In addition to serving as senior editor for American Salon, Jolene Turner is responsible for spearheading the publication's digital media activities. Turner writes and researches topics related to hair and skincare, from new technological advancements to what salon owners are doing to make their businesses a success. Outside of work, Jolene volunteers for the NYC-based non-profit Anjellicle Cats Rescue and writes and performs comedy theater.
Better Business - July 2013 Issue
Talk To Her
To amp up retail sales, one salon professional embraces the motto “tell, don’t sell.”
Lynn Glaze, owner of The Salon LLC in Pineville, LA and founder of MasterPeace Consulting Group, believes the key to a successful salon retail business is to first know your clients’ grooming habits and to approach customer communications with a “tell, don’t sell” approach. “Through research, we know that 99 percent of our guests at The Salon LLC use shampoo; 1 percent uses just a bar of soap,” Glaze says. “We also know our clients choose a shampoo based on their needs or likes.” By asking two simple questions, The Salon LLC maintains an 85 percent client ratio on shampoo business:
- What shampoo are you currently using at home?
- What prompted you to buy a certain brand?
Using the answers, Glaze and her team tell their individual clients why they think, as their stylists, they should purchase and use the shampoo lines sold at the shop, and exactly why gaining their business is important to them. “We tell and not sell to our guests,” Glaze says. “The great thing about this is when a guest is asked during a follow-up call ‘was your stylist helpful and informative about your shampoo needs?’ they’re always pleased to have been given the information. Even if they don’t make a purchase, we’ve done our job professionally; isn’t that why the guest comes to us in the first place, because we’re professionals?” —J.T.
PHOTOGRAPHY: VEER (TALK TO HER)
Double the Pleasure
Time-crunched clients are on the constant lookout for top-notch head-to-toe services within a New York minute. Here to meet that standard is New York City’s Lovella Salon featuring Repêchage’s 30 Minutes to Beauty, a concept that merges a spa-like experience at the shampoo bowl and the Facial Bar, bridging the gap between the two departments.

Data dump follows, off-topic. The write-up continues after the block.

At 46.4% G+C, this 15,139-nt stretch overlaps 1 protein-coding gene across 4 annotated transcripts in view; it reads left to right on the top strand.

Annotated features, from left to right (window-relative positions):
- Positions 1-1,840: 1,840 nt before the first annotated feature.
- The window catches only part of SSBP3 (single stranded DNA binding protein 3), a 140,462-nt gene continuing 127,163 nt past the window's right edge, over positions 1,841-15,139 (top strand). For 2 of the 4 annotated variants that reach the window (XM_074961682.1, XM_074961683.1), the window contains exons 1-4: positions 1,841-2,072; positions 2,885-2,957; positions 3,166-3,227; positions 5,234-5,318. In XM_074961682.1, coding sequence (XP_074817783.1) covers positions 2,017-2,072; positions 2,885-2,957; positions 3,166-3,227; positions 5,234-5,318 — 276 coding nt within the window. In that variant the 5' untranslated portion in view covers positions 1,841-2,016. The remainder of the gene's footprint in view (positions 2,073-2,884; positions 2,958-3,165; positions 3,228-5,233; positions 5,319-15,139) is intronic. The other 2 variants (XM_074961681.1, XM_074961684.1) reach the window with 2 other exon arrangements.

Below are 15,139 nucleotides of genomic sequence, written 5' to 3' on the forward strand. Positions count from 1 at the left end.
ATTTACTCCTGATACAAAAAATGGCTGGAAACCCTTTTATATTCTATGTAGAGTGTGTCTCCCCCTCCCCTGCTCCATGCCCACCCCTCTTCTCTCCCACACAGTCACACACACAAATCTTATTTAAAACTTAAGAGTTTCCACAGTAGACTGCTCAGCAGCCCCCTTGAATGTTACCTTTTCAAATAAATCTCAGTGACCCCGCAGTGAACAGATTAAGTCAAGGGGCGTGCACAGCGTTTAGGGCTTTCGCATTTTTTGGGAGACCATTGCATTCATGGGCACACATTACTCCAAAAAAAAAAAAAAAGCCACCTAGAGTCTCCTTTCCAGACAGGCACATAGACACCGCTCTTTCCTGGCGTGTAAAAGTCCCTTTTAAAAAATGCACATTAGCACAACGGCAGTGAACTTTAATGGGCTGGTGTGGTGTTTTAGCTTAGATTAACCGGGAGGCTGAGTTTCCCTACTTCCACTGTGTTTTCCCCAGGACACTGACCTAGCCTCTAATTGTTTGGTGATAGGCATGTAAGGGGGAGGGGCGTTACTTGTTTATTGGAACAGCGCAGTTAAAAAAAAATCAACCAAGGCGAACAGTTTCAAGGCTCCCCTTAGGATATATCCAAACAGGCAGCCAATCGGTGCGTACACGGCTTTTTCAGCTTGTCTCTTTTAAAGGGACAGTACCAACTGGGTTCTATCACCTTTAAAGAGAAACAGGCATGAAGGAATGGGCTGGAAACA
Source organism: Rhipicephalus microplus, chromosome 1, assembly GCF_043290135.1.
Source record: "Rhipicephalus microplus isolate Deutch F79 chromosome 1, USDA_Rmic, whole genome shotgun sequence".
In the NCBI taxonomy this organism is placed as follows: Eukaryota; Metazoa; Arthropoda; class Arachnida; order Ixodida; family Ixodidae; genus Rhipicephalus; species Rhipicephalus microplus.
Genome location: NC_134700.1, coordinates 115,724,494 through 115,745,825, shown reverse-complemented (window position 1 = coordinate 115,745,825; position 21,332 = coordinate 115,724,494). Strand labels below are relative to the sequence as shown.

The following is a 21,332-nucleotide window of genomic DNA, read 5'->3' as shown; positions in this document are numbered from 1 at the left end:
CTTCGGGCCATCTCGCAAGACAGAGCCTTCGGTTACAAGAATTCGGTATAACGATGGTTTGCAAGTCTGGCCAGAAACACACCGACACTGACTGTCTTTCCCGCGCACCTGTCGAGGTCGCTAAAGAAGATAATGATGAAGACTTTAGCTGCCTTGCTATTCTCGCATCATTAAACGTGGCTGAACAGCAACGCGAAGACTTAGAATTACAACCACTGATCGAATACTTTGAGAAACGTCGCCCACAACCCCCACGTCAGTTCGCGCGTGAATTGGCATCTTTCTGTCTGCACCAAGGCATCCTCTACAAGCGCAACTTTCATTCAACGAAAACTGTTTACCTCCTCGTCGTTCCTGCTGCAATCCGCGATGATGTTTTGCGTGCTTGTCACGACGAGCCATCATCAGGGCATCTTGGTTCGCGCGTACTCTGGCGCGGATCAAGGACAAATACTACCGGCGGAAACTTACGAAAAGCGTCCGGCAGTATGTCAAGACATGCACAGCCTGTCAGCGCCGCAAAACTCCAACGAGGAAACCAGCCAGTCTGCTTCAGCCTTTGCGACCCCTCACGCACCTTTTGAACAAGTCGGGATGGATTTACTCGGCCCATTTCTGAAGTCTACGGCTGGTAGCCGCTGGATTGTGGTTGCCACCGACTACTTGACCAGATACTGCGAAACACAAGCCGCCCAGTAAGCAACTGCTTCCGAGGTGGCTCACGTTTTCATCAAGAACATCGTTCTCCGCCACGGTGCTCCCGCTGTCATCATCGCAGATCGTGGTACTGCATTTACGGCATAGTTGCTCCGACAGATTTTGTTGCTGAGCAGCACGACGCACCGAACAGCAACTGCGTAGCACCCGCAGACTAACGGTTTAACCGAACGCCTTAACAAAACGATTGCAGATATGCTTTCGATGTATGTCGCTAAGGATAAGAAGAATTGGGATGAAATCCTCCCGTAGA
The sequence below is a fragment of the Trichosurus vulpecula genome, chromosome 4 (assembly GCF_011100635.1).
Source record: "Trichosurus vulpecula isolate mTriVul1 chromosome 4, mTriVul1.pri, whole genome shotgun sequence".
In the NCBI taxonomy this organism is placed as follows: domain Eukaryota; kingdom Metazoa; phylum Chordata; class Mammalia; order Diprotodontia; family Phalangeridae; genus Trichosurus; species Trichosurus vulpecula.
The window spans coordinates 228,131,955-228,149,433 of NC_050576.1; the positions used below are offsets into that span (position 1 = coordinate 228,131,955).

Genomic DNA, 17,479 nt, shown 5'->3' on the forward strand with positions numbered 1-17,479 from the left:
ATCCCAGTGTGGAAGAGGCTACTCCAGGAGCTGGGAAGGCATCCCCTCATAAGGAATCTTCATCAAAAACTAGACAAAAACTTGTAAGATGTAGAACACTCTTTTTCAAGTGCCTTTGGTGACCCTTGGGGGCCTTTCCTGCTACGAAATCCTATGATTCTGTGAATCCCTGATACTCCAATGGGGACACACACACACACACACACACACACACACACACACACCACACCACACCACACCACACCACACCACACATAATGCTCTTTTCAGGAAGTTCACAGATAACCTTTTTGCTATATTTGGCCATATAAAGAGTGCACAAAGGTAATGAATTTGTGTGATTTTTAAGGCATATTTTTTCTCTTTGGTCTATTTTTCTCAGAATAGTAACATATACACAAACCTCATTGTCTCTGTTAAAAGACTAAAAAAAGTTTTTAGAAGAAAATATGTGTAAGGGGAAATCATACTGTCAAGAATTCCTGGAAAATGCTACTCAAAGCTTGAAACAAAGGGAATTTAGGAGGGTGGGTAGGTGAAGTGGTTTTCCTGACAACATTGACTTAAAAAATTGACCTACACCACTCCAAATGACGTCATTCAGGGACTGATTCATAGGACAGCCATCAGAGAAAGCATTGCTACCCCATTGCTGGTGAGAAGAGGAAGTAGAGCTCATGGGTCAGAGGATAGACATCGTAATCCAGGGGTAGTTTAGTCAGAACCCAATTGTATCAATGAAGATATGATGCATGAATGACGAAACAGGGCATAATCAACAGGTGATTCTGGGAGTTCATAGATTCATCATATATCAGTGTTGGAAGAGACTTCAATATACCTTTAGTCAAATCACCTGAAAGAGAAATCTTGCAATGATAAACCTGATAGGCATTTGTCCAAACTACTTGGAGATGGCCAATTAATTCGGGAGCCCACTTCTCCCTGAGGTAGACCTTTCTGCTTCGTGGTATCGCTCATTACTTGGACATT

The treatment begins with a shampoo wash before a seaweed-based, self-heating hair mask is applied to the hair accompanied by a scalp massage. While the mask is working, clients are escorted to the Facial Bar where they receive an express, rejuvenating face and hand treatment without requiring them to disrobe and allowing them to remain seated upright. Here, a cooling seaweed mask is spread onto the face before eye pads, pre-saturated in seaweed extracts and green and black teas, deliver anti-aging benefits. A sponge is used to cover the palms and cuticles with a mask formulated with hyaluronic acid, shea butter and vitamin E. Once the masks are removed, the hair is rinsed clean with cool water and towel dried before a few drops of serum are worked through strands to lock in essential moisture, leaving locks lustrous, smooth and protected.
“With 30 Minutes to Beauty, you can offer hair and skin services simultaneously for great results in half the time,” says Lydia Sarfati, Repêchage founder and CEO. —K.H.
FROM LEFT TO RIGHT: New York’s Lovella Salon; a sponge is used to apply a hand mask.
Working as a stylist in Miami Beach for 20 years, Danny Jelaca was determined to bring the area a boutique salon with an intimate personality. “I wanted to be able to control the experience: the music, the look, the feel and even the way it smells,” he says. His namesake salon in South Miami turns his dream into reality, combining a posh interior, excellent customer service, prime location and superior stylists.
Opening shop in South Beach’s South Pointe, Jelaca designed the space with an architect to emulate a delicate jewelry box. Cove ceilings, crystal chandeliers, button-tufted wall panels and porcelain floors make for a cozy yet open atmosphere. To match the luxurious aesthetic, the salon is departmentalized so each stylist specializes in one area: color, styling and cuts, extensions, and texture treatments. Jelaca also makes sure his staff of 10 is first-rate, including the five stylists who work the salon’s eight semi-private styling stations. “Everyone has something unique to offer; from the front desk and assistants, to the colorist and stylists,” he says. “There’s a philosophy that comes with hair, and they share it.” —K.H.